programs or whatever it might be, the principle of spending money to try to get
people on the right track to stop them breaking the law and ending up in jail
The Anti-Discrimination Commission Queensland noted that the Queensland
Government is recognising the benefits of a justice reinvestment approach.
Queensland Corrective Services in its recent report, Pathways to Reducing
Crime, has developed a plan to 'reduce re-offending by strengthening the
focus on tackling the causes of crime and correcting offending behaviour.' The
report went on to comment that 'broad, multi-modal approaches to preventing
re-offending over the course of an offender’s sentence, and beyond, are often
more effective than point-in-time interventions such as a standalone program'. The
report proposes to direct efforts and resources into maximising crime
prevention outcomes for offenders, their families and the community.
There a number of major research projects into justice reinvestment
currently underway in Australia. At the University of NSW, the Australian
Justice Reinvestment Project is an Australia Research Council funded project
which aims to examine the characteristics of justice reinvestment in other
jurisdictions, and analyse whether such programs can be developed in the
At the Australian National University, the National Centre for
Indigenous Studies and Indigenous Offender Health Capacity Building Group is
undertaking a three year research project entitled 'Reducing Indigenous
incarceration using Justice Reinvestment: an exploratory case study'. The
project will use justice reinvestment methodology to explore the conditions,
governance and cultural appropriateness of reinvesting resources otherwise
spent on incarceration, into services to enhance juvenile offenders' ability to
remain in their community.
Concerns about a justice reinvestment approach for Australia
The committee received evidence of general support for a justice
reinvestment approach although it was acknowledged that there would be
challenges for its implementation in Australia (these are discussed chapter 7).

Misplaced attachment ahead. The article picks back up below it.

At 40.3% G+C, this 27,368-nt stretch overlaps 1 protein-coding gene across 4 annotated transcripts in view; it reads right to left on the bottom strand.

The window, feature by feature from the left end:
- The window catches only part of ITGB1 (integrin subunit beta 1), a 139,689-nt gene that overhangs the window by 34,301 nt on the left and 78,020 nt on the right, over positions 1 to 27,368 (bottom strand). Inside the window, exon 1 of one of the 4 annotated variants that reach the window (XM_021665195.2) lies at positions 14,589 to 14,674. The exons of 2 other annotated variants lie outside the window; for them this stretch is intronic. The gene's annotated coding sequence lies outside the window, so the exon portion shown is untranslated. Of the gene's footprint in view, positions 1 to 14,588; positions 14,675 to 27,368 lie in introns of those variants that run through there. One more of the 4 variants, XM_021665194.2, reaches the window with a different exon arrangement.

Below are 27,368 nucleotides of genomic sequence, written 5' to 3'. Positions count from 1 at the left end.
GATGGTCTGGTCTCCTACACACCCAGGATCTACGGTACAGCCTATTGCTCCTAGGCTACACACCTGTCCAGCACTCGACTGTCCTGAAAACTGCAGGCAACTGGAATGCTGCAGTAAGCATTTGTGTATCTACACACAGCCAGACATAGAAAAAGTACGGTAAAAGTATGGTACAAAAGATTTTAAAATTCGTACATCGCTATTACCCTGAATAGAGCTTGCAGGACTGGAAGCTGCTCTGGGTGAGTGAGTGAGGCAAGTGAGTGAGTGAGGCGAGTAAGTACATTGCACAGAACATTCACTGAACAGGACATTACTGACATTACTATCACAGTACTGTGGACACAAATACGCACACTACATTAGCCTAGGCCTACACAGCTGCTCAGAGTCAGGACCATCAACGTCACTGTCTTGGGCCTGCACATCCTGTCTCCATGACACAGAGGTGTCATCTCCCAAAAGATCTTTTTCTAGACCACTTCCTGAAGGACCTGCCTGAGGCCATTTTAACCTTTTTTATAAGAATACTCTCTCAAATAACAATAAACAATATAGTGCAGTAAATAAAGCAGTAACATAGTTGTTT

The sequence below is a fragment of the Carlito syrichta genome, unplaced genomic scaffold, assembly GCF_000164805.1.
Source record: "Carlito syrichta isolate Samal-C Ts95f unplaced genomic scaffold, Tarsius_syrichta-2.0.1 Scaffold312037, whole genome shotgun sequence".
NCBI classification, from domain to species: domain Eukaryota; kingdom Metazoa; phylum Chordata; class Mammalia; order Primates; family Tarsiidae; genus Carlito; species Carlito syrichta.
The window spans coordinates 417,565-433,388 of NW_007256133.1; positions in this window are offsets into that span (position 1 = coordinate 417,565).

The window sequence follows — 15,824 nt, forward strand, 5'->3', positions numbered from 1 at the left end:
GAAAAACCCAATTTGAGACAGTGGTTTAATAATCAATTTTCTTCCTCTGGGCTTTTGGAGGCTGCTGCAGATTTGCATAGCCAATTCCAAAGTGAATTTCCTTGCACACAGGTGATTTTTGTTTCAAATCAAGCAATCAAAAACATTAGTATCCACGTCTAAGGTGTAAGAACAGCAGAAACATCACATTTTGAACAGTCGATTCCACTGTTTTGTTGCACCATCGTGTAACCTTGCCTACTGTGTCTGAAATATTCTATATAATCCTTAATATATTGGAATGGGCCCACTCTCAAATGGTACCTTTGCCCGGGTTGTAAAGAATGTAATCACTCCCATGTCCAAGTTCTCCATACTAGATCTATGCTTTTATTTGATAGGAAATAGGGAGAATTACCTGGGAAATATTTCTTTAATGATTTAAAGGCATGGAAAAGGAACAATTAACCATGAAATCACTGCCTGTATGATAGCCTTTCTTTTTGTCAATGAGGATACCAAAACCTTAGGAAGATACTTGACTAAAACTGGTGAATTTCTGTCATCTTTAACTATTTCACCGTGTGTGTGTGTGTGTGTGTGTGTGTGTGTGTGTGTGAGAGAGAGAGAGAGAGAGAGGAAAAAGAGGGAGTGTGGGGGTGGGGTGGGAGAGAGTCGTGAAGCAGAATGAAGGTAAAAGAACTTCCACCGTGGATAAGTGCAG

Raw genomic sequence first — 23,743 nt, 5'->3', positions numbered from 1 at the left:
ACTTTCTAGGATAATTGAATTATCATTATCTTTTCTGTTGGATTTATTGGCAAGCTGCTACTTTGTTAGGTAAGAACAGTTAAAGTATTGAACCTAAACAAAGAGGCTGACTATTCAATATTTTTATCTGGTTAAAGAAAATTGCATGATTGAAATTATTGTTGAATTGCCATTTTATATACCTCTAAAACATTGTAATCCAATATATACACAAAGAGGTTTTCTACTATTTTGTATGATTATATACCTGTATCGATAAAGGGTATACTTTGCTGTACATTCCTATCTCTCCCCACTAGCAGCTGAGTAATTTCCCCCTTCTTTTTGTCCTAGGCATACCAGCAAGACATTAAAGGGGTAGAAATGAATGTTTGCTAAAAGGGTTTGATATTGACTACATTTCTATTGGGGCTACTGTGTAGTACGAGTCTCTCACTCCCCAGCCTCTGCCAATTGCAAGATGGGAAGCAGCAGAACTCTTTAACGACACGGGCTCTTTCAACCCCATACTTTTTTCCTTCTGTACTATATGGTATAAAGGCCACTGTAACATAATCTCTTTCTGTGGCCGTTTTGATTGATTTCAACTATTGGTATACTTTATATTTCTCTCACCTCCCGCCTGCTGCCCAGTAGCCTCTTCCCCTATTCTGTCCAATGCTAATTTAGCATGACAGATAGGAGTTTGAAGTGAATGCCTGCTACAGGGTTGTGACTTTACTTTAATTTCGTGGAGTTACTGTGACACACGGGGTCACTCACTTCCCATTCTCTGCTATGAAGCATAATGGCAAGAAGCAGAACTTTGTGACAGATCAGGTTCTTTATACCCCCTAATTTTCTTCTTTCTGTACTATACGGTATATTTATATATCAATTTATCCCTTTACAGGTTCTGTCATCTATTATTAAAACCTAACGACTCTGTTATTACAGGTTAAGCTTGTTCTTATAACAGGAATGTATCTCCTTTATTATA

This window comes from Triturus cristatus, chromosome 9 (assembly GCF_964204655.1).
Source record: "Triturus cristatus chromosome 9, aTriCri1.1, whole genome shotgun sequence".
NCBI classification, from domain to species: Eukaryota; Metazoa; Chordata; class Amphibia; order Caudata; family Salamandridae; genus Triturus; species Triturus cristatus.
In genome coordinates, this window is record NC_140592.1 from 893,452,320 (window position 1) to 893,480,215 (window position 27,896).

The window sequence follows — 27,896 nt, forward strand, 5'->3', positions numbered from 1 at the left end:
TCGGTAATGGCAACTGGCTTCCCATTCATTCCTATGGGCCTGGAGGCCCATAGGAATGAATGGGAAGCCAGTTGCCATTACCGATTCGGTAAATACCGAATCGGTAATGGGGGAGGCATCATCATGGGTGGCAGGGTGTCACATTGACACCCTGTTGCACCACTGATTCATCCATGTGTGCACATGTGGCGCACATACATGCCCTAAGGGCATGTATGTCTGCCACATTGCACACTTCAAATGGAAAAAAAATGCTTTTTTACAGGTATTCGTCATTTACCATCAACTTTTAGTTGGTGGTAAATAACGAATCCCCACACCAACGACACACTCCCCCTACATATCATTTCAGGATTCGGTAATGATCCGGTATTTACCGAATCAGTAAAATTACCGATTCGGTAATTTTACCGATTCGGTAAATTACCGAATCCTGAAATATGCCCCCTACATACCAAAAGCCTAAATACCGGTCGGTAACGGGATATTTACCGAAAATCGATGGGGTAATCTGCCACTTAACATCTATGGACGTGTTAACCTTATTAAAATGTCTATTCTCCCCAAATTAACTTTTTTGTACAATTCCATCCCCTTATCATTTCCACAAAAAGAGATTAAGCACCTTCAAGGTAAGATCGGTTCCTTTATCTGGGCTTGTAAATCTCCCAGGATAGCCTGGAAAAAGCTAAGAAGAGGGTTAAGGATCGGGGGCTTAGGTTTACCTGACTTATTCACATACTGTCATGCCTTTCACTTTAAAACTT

However, some submitters sounded a note of caution or did not support the
approach at all, particularly in relation to its application to Indigenous
The Indigenous Social Justice Association was unconvinced about the
benefits of justice reinvestment and argued that the 'whole underpinning
premise is wrong'. Rather than a starting point of addressing social disadvantage
and genuinely assisting those in need, justice reinvestment is primarily
focussed on 'saving money for tax payers and increasing public safety by
investing resources in keeping the worst offenders incarcerated for longer'.
The Association concluded that, based on the US experience, 'justice
reinvestment is not a model to emulate' and that adequate resourcing of public
housing, health and education is required in Australia.
The Freedom Socialist Party commented that to genuinely address the issues of disadvantaged
groups, much more funding is required than what can be saved through reducing
the number of people in prison.
The lack, as yet, of demonstrated benefits of justice reinvestment in
Australia was raised by Professor Michael Levy. He noted that there are clues
to the potential benefits from the UK and US. However, 'when laid against the
certainty that the current custodial enterprise projects, the challenges faced
to the creation of an Australian body of evidence supporting (or otherwise)
justice reinvestment, is stark'.
CIS raised a range of issues including that justice reinvestment appears
to be very similar to programs already in place. For example, the Aboriginal
Community Justice Groups are described as being 'based on the idea that local
Aboriginal people know their own communities and problems. Therefore, the
groups can solve local community problems better by developing local community
solutions'; a very similar approach to justice reinvestment.
In addition, CIS stated that successive governments have, for more than
30 years, run community-based programs in Indigenous communities and,
barring a few exceptions, such initiatives have not led to real social change.
CIS commented that the belief justice reinvestment's localised community focus
approach will reduce offending ignores the history of support for Indigenous
communities. CIS went on to state that 'the focus on community involvement as a
precursor to improving remote Indigenous people's lives disregards the fact
that most Indigenous communities exist only because of passive service delivery
by outside suppliers'.
CIS argued that to address the underlying causes of Indigenous offending,
the focus must be on education and employment as evidence shows that education
and employment play a critical role in the high Indigenous incarceration rate.
Sara Hudson commented further 'justice reinvestment threatens to become a
distraction from focussing on these fundamentals'.
This view was supported by Flat Out which concluded:
Reducing systemic poverty, racism, and gendered violence and discrimination,
needs to be a basic budgetary and policy commitment of all governments, rather than
a criminal justice approach to reducing crime. Ensuring access to mental health
care, drug and alcohol programs, education and employment may lead to reduced prison
numbers as a side-effect, but is primarily about ensuring human rights.
Other submitters responded to these arguments. Mr Bonig, South
Australian Justice Reinvestment Working Group, noted that investment in
education and employment is part of a justice reinvestment program:
One of the submissions the committee received from an
organisation was in fact saying, 'We don't need justice reinvestment; we need
money spent on housing, education and the like.' But ultimately that is the